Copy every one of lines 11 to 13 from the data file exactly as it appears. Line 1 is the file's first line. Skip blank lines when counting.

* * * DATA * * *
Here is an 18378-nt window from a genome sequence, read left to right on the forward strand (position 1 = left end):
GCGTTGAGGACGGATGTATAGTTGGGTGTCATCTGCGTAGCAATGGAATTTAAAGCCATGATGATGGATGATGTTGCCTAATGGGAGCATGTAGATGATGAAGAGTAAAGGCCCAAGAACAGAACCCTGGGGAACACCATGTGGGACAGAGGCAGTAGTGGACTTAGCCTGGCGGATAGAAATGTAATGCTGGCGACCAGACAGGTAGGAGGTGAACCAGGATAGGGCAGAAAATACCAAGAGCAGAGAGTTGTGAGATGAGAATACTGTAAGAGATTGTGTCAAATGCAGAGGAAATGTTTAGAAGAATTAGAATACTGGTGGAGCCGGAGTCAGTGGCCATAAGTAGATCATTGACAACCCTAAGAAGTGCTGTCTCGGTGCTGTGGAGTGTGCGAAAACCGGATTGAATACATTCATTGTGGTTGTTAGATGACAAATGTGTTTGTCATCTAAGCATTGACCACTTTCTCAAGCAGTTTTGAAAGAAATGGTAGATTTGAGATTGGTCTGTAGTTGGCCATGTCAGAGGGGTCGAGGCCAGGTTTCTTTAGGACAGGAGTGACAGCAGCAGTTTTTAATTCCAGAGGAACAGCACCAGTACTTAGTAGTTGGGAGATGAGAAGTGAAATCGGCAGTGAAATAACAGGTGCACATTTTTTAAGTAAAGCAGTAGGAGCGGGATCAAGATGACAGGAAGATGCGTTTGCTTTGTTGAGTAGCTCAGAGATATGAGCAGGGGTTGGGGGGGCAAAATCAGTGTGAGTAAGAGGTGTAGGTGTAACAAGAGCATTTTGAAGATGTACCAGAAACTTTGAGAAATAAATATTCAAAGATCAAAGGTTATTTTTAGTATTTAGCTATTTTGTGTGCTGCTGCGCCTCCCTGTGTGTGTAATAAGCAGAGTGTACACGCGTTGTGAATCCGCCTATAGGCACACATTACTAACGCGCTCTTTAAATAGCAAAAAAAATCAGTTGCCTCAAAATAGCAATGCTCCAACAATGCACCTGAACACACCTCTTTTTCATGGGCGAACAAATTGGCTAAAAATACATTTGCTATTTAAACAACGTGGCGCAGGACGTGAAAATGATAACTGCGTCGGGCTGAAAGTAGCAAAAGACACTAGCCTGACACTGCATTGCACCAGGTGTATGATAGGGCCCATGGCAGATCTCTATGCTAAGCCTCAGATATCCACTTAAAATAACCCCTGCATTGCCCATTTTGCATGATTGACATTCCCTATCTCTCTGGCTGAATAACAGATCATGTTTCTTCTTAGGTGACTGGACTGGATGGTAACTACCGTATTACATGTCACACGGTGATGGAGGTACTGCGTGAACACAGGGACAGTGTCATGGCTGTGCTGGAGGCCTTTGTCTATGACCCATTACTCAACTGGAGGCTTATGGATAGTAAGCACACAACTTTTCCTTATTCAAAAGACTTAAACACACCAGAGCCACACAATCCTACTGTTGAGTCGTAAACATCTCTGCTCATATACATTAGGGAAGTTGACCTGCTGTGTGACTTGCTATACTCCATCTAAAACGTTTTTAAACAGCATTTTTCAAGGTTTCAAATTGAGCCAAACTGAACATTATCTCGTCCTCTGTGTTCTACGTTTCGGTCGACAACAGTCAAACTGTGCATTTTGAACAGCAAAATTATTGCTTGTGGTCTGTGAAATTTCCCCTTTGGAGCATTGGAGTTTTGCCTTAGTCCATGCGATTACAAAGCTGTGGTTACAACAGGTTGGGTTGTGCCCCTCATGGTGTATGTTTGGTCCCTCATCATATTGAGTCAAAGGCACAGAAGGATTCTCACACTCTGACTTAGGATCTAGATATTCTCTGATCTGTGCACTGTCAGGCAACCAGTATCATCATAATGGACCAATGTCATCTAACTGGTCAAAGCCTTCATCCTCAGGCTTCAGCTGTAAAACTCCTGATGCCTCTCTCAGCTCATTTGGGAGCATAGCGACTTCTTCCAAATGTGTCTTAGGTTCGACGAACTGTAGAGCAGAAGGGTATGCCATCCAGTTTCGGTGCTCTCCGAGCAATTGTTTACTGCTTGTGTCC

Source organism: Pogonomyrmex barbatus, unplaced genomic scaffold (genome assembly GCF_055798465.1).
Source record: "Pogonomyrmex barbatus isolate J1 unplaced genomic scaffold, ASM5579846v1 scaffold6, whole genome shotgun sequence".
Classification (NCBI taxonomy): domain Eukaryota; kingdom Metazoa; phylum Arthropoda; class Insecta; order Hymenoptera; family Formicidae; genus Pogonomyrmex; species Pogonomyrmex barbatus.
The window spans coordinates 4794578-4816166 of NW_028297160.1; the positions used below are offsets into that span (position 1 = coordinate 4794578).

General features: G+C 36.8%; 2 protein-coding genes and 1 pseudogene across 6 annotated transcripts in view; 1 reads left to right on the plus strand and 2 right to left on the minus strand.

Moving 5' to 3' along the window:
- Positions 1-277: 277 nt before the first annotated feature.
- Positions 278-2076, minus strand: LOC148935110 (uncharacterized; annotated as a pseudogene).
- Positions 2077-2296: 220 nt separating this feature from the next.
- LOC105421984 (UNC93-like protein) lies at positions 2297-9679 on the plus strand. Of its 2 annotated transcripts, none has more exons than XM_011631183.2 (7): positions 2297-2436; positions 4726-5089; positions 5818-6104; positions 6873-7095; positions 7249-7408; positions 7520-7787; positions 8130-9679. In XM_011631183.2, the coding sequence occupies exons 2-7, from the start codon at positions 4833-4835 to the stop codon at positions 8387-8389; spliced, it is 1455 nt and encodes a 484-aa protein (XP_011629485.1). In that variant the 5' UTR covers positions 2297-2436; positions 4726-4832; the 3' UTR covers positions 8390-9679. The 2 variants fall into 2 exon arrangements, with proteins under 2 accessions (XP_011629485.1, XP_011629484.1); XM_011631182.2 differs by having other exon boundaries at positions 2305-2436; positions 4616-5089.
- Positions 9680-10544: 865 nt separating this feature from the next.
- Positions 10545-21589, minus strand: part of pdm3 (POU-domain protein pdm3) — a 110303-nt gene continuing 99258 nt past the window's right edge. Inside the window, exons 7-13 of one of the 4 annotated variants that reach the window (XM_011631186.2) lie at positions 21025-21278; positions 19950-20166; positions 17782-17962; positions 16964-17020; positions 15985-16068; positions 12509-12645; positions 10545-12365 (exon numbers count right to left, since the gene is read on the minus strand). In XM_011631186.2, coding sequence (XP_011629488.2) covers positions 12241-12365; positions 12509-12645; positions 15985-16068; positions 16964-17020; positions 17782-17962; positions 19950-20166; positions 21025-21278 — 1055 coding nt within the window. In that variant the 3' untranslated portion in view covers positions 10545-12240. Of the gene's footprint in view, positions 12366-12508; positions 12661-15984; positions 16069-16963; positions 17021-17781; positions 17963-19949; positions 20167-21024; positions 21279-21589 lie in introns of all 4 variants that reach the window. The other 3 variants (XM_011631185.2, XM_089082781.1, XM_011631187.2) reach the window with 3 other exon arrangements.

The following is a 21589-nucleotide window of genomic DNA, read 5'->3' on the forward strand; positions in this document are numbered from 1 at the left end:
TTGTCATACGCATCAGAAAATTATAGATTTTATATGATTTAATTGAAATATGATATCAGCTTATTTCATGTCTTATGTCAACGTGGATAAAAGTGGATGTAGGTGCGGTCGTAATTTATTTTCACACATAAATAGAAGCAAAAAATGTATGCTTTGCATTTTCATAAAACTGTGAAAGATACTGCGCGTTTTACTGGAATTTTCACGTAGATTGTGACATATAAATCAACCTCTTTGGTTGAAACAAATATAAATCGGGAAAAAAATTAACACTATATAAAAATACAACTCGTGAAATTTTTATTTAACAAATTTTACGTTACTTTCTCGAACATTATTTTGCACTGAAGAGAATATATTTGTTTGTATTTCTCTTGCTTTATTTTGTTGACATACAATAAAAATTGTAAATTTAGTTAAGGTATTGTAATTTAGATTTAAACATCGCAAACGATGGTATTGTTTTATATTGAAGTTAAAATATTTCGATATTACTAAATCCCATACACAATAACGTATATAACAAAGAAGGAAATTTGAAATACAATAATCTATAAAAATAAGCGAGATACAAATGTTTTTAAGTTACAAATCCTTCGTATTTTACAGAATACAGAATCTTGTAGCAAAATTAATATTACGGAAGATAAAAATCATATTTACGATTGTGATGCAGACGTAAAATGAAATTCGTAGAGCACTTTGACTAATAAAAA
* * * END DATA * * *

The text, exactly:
- Positions 2077-2296: 220 nt separating this feature from the next.
- LOC105421984 (UNC93-like protein) lies at positions 2297-9679 on the plus strand. Of its 2 annotated transcripts, none has more exons than XM_011631183.2 (7): positions 2297-2436; positions 4726-5089; positions 5818-6104; positions 6873-7095; positions 7249-7408; positions 7520-7787; positions 8130-9679. In XM_011631183.2, the coding sequence occupies exons 2-7, from the start codon at positions 4833-4835 to the stop codon at positions 8387-8389; spliced, it is 1455 nt and encodes a 484-aa protein (XP_011629485.1). In that variant the 5' UTR covers positions 2297-2436; positions 4726-4832; the 3' UTR covers positions 8390-9679. The 2 variants fall into 2 exon arrangements, with proteins under 2 accessions (XP_011629485.1, XP_011629484.1); XM_011631182.2 differs by having other exon boundaries at positions 2305-2436; positions 4616-5089.
- Positions 9680-10544: 865 nt separating this feature from the next.